The Student Magazine of Jakarta Intercultural School




A Bloody Expense

Menstrual Products: A Luxury or a Right?
Devyani C.

Every month, women and girls all over the world face the straining and painful experience of roughly a week-long menstrual period. However, there’s an additional struggle overshadowed by the already brutal physical and mental burdens a menstrual cycle brings: the cost of buying the necessary products to cope with one. According to US News & World Report, the average woman spends $9,000 over a lifetime on period products—necessary tools that accommodate their own biology. To many, spending $5-$8 on a box of pads or tampons each month is simply not an option due to their financial circumstances. “Period poverty”, the term coined to describe a lack of access to menstrual hygiene and sanitary products, is a factor for thousands of women’s sacrifices: having to miss work or school for days at a time, being unable to perform basic tasks, and even dropping out of their education altogether.

The tendency for products targeted towards women being more expensive than those towards men, commonly known as “pink tax”, is such a widespread phenomenon that it’s almost impossible to find period products that cost less than a small meal. The World Bank estimates that globally, 500 million people lack access to menstrual products or hygiene facilities; a survey by Plan International concluded that one in ten women in the UK has been unable to afford sanitary products at some point; and in areas with insufficient access to hygiene products, researchers found that menstruation often contribute to young girls leaving school completely. Especially women with several mouths to feed or have labor-intensive jobs, it’s all the more difficult for themto meet basic female hygiene and health standards because of the costs needed to do so.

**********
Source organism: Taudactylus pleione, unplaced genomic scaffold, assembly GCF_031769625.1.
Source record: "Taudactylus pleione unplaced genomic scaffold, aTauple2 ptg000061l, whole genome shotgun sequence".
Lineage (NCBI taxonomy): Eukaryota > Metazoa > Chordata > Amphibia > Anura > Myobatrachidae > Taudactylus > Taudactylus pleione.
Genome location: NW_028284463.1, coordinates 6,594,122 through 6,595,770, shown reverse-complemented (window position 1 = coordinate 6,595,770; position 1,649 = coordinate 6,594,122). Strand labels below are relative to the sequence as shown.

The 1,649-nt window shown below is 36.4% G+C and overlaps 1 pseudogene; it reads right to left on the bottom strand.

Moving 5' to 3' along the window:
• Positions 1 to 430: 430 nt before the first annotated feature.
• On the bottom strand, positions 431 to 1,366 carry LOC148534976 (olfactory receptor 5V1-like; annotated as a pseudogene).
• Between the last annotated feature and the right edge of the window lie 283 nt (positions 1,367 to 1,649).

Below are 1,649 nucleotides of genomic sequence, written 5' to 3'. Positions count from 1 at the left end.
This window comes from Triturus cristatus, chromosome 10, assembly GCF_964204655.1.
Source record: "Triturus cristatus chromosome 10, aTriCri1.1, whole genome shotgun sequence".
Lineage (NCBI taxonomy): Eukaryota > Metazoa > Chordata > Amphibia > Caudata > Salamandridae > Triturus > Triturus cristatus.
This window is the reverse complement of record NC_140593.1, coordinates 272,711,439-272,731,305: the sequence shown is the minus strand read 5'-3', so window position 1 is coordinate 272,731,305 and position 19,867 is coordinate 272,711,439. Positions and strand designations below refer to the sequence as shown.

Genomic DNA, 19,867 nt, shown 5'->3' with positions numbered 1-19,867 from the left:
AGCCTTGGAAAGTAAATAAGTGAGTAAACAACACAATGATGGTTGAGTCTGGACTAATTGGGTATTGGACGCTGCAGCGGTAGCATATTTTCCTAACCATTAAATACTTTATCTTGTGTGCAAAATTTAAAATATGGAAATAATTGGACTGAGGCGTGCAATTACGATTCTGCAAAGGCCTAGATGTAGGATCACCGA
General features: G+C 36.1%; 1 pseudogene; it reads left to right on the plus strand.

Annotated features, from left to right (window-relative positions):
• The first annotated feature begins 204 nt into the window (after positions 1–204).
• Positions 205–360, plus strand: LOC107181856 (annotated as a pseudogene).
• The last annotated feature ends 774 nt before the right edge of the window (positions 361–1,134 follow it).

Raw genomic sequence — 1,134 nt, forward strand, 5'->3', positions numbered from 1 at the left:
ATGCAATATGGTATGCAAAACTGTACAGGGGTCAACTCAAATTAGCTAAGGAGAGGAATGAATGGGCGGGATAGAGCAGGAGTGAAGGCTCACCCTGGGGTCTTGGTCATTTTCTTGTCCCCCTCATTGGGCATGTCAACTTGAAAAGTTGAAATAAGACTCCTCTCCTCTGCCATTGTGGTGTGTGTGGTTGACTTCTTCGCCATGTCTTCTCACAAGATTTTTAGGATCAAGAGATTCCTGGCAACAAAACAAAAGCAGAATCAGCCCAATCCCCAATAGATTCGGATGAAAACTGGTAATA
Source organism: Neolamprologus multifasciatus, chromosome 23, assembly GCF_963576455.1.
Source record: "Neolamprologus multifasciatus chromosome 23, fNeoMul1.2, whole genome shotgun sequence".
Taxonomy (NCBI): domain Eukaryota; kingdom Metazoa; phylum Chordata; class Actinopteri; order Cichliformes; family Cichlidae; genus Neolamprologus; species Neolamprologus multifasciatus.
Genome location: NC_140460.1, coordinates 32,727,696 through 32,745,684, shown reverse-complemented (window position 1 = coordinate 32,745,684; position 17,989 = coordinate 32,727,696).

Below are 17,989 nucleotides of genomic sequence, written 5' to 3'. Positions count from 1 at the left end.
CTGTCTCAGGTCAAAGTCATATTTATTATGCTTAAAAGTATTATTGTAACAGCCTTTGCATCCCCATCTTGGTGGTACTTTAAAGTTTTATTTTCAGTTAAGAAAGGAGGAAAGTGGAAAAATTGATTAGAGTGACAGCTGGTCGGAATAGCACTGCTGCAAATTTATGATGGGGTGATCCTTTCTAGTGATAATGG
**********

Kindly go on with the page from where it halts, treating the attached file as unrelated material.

There should not be dilemmas between choosing to buy a pad or to buy lunch, but 200,000 women live on the streets in the US alone and are therefore unable to afford both. This brings up several concerns: not only does a lack of proper access to period products cause health issues and social isolation, it opens doors for negative stigma and shame—especially for young girls. “It’s extremely stressful [especially] the fear of leaking through clothes and the general sense of shamethat people put on anyone who menstruates,” senior Noor E. shared through a JIS high-school wide survey about menstrual products. “It’s especially embarrassing when going out with male friends who are less understanding than some of my other friends because explaining why you need to go to the pharmacy now without knowing how they react can be even more anxiety inducing.”

Through the same survey, students who have periods were asked if they spent their own allowance on period products or if their parents bought them for home, and roughly 95% of over 100 responses picked the latter. Though this percentage is high, it goes to show that even teens who go to a prestigious school of this nature are still forced to choose between spending their allowance on their wants or on hygiene products. Nevertheless, over 80% of responses who have a period were in support of making menstrual products free.

Of respondents who do not menstruate, half said they thought period products should be free, simply stating that the matter was “self-explanatory” or that these products are a “basic necessity.” Meanwhile, 8% said they believe these products shouldn’t be free, and the remaining were either unsure or do not have an opinion on the topic. These respondents stated comments along the lines of “it’s not my place to say” or simply “I don’t know, I’m a man.” This indifference could stem from a lack of understanding, a lack of education, or just plain apathy.